Buy an oven thermometer to be sure your oven temperature is calibrated correctly. They don't have to be expensive, and you'll be surprised by how different your actual oven temperature can be from what it says on your oven dial or digital read-out.
Generally, cookies are baked in a moderate oven—350 degrees F (175 degrees C)—for 8 to 12 minutes, depending on the size of the cookie.
- For chewy cookies, allow them to cool on the pan for 3 to 5 minutes before transferring to a cooling rack.
- For crispier cookies, let cookies cool for one minute on the baking sheet before transferring to a cooling rack.
This handy temperature conversion chart shows Fahrenheit to Celsius equivalents.
Different kinds of baking sheets produce different results:
- Thin baking sheets might allow the bottoms to brown too fast.
- Insulated baking sheets allow air movement and help cookies bake evenly, but they can be expensive.
- Cookie baking sheets without rims allow cookies to easily slide off the sheet when they're used with a liner (see below).
- Semi-thick rimmed baking sheets—also called jellyroll pans—are available just about everywhere, and are a fine multipurpose baking choice.
To keep cookies from sticking to the baking sheet, buy a roll of parchment paper or invest in a nonstick baking mat to make cookie removal and clean-up easy. Inexpensive parchment paper can be used again and again, and slides right off the sheet onto the cooling rack. Don't try to use waxed paper as a baking sheet liner.
When you're baking mass batches of cookies, or when you really want to make sure your cookies come out the same size, use a spring-loaded scoop to measure out the dough quickly and evenly. Scoops come in various sizes, and you'll find yourself using them for more than cookie dough.
Troubleshooting Cookie Problems
If you have a cookie recipe that you love, but aren't getting the desired results, use these tips to get your perfect cookie:
- How to make cookies flatter: If you want your cookies on the flat side, you can do some or all of the following things: Use all butter, use all-purpose flour or bread flour, increase the sugar content slightly, add a bit of liquid to your dough, and bring the dough to room temperature before baking.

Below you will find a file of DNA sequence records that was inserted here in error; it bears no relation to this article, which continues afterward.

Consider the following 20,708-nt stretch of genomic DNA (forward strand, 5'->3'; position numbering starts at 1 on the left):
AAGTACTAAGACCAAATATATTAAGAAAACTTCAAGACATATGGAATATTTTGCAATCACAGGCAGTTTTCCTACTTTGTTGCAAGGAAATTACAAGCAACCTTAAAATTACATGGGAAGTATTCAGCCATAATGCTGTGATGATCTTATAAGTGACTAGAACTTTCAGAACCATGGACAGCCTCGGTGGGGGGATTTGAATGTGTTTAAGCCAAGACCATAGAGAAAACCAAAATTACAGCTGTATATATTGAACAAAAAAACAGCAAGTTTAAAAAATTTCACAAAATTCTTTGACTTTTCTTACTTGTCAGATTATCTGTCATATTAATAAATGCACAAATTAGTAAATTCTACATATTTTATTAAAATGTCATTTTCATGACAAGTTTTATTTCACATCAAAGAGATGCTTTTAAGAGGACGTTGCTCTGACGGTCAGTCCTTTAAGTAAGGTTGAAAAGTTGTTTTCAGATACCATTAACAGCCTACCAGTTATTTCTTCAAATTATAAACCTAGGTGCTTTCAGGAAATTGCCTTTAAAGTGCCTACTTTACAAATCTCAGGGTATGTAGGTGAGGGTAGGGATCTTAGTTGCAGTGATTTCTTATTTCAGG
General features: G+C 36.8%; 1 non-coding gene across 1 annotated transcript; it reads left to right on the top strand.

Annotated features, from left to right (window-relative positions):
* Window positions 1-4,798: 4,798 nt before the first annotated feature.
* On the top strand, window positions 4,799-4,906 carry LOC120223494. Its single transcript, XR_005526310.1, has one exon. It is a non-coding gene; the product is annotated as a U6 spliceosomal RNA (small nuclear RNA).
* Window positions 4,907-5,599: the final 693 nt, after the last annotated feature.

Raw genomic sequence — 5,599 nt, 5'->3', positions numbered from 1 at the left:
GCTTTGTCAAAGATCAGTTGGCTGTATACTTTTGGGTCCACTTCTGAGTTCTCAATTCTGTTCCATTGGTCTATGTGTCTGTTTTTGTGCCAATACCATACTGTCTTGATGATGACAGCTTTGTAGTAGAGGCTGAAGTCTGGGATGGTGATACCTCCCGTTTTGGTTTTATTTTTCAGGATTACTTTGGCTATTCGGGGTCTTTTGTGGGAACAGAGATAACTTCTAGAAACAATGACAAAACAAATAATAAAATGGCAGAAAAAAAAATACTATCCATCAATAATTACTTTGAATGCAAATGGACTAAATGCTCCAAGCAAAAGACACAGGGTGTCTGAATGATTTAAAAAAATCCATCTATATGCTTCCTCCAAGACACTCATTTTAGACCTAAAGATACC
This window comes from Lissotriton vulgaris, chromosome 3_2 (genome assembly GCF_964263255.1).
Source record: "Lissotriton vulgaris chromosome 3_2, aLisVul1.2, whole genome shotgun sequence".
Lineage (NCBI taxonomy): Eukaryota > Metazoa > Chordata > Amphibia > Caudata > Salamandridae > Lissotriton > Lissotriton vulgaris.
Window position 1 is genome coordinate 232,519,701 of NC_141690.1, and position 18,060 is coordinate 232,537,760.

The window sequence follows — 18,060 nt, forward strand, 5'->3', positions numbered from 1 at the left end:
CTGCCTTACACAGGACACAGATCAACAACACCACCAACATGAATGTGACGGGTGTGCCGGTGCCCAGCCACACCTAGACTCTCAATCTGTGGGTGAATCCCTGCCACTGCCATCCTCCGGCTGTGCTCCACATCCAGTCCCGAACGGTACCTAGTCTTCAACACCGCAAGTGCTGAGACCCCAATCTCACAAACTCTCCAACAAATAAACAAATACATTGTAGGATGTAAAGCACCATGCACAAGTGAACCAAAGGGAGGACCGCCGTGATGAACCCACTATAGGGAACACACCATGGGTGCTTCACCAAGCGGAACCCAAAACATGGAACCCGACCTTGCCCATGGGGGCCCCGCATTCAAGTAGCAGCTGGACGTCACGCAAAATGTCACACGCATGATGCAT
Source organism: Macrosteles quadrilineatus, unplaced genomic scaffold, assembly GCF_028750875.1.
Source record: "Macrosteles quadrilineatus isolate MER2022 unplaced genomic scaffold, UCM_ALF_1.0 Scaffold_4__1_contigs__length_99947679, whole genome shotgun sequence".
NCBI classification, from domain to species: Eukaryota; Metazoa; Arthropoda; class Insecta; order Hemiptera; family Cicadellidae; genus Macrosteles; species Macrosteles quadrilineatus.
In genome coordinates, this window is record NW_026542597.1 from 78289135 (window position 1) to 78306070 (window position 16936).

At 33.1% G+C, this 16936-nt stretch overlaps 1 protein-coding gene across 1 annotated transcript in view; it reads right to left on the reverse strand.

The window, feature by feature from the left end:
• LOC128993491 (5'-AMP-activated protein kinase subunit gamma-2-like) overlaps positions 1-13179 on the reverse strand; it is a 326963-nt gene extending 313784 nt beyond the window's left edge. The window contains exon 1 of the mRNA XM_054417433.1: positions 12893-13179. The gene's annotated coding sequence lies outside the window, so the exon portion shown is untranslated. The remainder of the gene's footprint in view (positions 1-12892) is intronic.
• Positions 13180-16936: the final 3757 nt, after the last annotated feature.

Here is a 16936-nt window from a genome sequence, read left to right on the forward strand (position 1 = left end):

- How to make cookies puffier: For light, puffy cookies, use shortening or margarine and cut back on the amount of fat; add an egg, cut back on the sugar, use cake flour or pastry flour, use baking powder instead of baking soda, and refrigerate your dough before baking.
- How to make cookies chewier: Try melting the butter before adding it to the sugars when mixing. Remove cookies from the oven a few minutes before they are done, while their centers are still soft but are just cooked through. The edges should be golden. Use brown sugar, honey, or molasses as a sweetener. Let cookies cool on the pan for several minutes after baking before transferring to cooling rack.
- How to make cookies crispier: For crisp, crunchy cookies, use all butter and a proportion of white sugar. Use egg yolks in place of a whole egg. Cookies should be baked completely. Let cool on the baking sheet for one minute before transferring to a cooling rack.
10 Quick Tips for Better Cookies
Find all your favorite Christmas cookie recipes.
- Use the best quality ingredients—they'll produce the tastiest cookies.
- Always use large-size eggs, unsalted butter and nuts, and pure extracts of vanilla or almond.
- Successful baking relies on the correct ratio of ingredients, so be sure to measure accurately.
- Most cookie recipes call for all-purpose flour. For the best results, lightly spoon flour into a dry measuring cup and level with a knife. Do not sift unless the recipe specifically says to do so.
- Unless you are baking with non-stick pans and cookie sheets, use parchment paper for stick-free baking and easy clean-up.
- Chill dough for cut-out cookies, and soften it up at room temperature for a few minutes before rolling out.
- Leave at least two inches of space between cookies so they don't spread into each other.
- Adjust baking times to achieve the cookie texture you crave. A little less time produces chewier cookies; a little more time makes them crispy.
- Bake bar cookies in the pan size indicated in the recipe.
- Cool cookies completely before decorating.
While We're Talking Cookies...
- Ready to get baking? See our complete cookie recipe collection.
- Check out techniques and ideas for decorating cookies.
- Planning ahead? Get tips to freeze cookies and cookie dough.
- Get all the tips and recipes you need to make sugar cookies for any occasion.
- If you want to ship cookies, these recipes won't crumble in the mail.